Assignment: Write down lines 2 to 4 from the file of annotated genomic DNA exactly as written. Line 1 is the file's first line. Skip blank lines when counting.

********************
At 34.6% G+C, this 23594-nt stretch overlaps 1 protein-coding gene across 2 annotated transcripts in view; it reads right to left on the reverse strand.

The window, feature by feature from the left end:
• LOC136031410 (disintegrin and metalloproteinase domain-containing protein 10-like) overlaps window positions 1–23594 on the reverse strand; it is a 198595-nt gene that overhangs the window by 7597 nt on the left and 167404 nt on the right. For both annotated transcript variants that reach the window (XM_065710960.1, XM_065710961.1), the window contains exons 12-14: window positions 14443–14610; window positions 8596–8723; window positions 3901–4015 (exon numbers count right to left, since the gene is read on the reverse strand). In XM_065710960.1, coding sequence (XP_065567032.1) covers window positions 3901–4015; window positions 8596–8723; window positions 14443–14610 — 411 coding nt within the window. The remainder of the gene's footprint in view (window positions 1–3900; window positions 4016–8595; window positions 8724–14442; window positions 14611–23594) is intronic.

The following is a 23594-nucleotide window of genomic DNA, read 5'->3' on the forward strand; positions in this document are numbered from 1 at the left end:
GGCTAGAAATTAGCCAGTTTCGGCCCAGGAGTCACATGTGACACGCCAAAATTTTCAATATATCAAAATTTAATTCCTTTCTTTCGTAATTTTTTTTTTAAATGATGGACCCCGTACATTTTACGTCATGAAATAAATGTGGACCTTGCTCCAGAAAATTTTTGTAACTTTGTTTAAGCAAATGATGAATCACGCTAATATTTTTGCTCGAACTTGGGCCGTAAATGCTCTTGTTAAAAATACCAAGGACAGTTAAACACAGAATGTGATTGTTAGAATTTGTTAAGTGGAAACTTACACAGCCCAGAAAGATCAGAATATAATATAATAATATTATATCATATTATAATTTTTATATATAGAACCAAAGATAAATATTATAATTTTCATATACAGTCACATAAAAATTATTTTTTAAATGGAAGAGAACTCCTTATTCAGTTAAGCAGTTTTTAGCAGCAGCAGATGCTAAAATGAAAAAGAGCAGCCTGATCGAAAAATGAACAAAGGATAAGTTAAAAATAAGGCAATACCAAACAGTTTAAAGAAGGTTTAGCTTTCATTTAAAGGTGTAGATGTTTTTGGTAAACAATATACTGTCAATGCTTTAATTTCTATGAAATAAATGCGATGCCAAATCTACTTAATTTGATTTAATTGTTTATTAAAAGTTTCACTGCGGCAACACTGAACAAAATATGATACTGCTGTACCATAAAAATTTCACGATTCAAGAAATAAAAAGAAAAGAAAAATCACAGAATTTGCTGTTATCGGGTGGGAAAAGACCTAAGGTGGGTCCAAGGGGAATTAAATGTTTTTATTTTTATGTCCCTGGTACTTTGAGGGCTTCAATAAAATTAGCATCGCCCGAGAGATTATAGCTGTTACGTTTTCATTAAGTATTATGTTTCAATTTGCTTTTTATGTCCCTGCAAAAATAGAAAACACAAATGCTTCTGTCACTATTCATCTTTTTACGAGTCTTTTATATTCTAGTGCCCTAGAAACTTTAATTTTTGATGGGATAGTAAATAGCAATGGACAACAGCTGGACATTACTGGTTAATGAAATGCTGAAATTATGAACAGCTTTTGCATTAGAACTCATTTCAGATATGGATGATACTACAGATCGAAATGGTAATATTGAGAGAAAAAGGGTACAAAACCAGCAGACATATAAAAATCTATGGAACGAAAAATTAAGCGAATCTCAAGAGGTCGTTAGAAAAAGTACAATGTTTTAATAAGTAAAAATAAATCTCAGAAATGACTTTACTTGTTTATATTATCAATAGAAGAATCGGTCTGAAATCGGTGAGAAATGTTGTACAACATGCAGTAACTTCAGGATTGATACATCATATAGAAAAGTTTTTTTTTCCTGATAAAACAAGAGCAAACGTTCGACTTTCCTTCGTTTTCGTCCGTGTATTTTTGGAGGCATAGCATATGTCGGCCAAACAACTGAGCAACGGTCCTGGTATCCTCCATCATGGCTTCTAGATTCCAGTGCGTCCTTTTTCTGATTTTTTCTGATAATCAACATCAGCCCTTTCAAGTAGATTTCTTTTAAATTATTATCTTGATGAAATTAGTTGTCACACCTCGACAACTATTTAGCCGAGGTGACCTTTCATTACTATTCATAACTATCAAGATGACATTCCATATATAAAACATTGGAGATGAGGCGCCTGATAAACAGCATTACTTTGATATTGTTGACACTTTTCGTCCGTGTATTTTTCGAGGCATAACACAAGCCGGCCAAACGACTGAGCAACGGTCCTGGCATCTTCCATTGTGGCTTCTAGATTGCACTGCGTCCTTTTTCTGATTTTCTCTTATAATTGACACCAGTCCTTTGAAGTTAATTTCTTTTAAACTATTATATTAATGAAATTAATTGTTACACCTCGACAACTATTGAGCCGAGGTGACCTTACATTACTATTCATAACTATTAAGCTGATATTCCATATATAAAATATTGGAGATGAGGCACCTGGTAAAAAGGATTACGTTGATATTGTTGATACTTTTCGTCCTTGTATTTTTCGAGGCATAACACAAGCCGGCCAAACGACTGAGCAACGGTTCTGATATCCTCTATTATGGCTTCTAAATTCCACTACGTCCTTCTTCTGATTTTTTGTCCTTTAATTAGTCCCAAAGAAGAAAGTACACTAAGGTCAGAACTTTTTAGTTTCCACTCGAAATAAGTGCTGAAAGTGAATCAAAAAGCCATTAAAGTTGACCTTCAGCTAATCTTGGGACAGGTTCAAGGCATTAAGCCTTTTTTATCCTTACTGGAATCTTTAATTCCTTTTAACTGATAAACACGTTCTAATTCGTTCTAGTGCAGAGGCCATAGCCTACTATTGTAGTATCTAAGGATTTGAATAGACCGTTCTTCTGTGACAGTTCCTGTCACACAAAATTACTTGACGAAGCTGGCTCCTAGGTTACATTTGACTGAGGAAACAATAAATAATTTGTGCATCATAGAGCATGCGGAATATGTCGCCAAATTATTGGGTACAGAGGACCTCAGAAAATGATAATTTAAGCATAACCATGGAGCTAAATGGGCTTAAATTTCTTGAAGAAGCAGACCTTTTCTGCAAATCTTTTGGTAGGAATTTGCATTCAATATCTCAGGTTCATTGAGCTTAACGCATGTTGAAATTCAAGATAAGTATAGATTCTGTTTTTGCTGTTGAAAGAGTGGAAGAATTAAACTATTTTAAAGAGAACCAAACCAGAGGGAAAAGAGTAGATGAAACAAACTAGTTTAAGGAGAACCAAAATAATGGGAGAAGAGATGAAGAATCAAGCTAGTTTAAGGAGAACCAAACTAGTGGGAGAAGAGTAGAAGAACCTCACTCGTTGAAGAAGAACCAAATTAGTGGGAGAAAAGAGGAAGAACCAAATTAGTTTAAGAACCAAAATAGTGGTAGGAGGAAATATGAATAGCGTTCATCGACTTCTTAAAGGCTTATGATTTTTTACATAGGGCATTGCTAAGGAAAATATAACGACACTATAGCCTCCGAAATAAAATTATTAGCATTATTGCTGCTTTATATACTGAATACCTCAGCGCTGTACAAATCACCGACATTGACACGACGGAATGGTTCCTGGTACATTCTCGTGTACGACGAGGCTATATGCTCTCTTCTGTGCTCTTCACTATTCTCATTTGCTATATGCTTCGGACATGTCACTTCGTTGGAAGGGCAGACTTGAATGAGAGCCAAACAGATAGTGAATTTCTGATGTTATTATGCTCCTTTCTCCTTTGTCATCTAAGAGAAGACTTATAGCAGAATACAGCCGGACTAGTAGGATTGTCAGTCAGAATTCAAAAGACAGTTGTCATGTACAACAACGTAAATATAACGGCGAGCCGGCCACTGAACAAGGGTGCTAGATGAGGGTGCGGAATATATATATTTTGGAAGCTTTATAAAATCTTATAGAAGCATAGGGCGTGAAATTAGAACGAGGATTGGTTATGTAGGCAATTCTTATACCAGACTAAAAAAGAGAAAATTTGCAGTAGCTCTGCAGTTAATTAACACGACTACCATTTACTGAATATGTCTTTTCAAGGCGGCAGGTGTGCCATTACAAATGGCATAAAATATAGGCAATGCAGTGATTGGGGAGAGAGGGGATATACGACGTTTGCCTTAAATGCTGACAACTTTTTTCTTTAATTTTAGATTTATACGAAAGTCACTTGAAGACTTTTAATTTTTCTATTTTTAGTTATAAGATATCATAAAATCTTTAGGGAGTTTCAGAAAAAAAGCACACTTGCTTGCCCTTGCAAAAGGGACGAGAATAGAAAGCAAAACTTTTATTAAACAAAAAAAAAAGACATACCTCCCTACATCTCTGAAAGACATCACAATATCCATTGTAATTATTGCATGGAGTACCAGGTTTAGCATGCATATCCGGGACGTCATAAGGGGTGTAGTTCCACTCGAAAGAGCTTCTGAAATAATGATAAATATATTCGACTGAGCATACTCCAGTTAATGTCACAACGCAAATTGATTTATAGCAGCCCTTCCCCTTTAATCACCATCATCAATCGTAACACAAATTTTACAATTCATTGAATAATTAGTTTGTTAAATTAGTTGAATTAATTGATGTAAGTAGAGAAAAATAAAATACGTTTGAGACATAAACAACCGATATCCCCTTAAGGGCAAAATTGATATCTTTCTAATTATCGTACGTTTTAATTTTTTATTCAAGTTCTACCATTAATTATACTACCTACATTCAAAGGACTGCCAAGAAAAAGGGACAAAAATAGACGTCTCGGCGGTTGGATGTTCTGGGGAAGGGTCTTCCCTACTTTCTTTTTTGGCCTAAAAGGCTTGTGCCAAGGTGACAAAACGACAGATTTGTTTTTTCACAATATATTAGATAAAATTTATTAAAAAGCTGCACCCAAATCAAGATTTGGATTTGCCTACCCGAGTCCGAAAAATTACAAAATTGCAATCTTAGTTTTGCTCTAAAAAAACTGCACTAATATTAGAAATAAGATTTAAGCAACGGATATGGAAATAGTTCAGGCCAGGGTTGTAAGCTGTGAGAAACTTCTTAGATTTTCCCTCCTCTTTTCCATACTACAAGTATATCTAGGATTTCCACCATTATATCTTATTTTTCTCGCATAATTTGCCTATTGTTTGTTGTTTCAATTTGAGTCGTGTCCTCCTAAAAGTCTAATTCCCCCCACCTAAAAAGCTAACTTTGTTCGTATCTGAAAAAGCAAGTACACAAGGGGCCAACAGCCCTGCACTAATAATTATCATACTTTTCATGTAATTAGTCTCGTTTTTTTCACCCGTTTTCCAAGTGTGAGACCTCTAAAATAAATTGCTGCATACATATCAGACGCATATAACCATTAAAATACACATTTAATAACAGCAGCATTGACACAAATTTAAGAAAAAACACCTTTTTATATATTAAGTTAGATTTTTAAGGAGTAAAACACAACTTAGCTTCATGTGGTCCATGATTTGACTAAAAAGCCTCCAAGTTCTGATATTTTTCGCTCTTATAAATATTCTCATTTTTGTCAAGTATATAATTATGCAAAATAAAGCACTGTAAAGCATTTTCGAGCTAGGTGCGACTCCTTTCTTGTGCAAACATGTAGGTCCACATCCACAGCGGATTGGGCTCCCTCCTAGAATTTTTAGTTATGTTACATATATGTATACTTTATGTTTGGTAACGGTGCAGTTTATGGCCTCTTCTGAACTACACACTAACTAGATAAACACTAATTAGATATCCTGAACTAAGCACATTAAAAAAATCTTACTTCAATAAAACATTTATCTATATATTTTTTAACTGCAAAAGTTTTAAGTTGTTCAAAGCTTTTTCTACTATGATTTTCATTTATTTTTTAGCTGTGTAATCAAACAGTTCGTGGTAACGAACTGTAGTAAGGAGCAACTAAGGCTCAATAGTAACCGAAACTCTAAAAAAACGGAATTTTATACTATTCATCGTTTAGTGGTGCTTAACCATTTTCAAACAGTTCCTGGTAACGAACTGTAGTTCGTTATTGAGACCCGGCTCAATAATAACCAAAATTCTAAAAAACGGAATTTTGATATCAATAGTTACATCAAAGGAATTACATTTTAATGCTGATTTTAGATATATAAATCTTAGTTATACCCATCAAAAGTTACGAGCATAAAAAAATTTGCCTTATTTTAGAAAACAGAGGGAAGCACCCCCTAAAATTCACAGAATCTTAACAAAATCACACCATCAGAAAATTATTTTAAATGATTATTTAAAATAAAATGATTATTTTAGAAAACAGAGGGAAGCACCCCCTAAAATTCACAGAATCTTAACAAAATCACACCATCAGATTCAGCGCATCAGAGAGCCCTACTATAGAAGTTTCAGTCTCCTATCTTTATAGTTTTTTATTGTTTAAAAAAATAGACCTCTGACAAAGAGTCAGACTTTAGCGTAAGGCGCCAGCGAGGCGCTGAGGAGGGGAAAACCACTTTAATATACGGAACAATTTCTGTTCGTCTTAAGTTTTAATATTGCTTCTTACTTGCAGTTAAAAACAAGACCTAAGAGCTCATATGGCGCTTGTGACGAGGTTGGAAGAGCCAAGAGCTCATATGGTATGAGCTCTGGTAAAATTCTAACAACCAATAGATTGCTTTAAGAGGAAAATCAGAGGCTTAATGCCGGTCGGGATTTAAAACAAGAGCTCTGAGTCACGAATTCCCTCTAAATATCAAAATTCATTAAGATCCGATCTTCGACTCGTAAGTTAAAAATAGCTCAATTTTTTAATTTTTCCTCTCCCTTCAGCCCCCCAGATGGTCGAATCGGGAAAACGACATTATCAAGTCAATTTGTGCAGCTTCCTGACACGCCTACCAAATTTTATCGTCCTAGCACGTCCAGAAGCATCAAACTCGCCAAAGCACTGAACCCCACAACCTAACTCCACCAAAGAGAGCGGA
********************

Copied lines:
The window, feature by feature from the left end:
• LOC136031410 (disintegrin and metalloproteinase domain-containing protein 10-like) overlaps window positions 1–23594 on the reverse strand; it is a 198595-nt gene that overhangs the window by 7597 nt on the left and 167404 nt on the right. For both annotated transcript variants that reach the window (XM_065710960.1, XM_065710961.1), the window contains exons 12-14: window positions 14443–14610; window positions 8596–8723; window positions 3901–4015 (exon numbers count right to left, since the gene is read on the reverse strand). In XM_065710960.1, coding sequence (XP_065567032.1) covers window positions 3901–4015; window positions 8596–8723; window positions 14443–14610 — 411 coding nt within the window. The remainder of the gene's footprint in view (window positions 1–3900; window positions 4016–8595; window positions 8724–14442; window positions 14611–23594) is intronic.

The following is a 23594-nucleotide window of genomic DNA, read 5'->3' on the forward strand; positions in this document are numbered from 1 at the left end: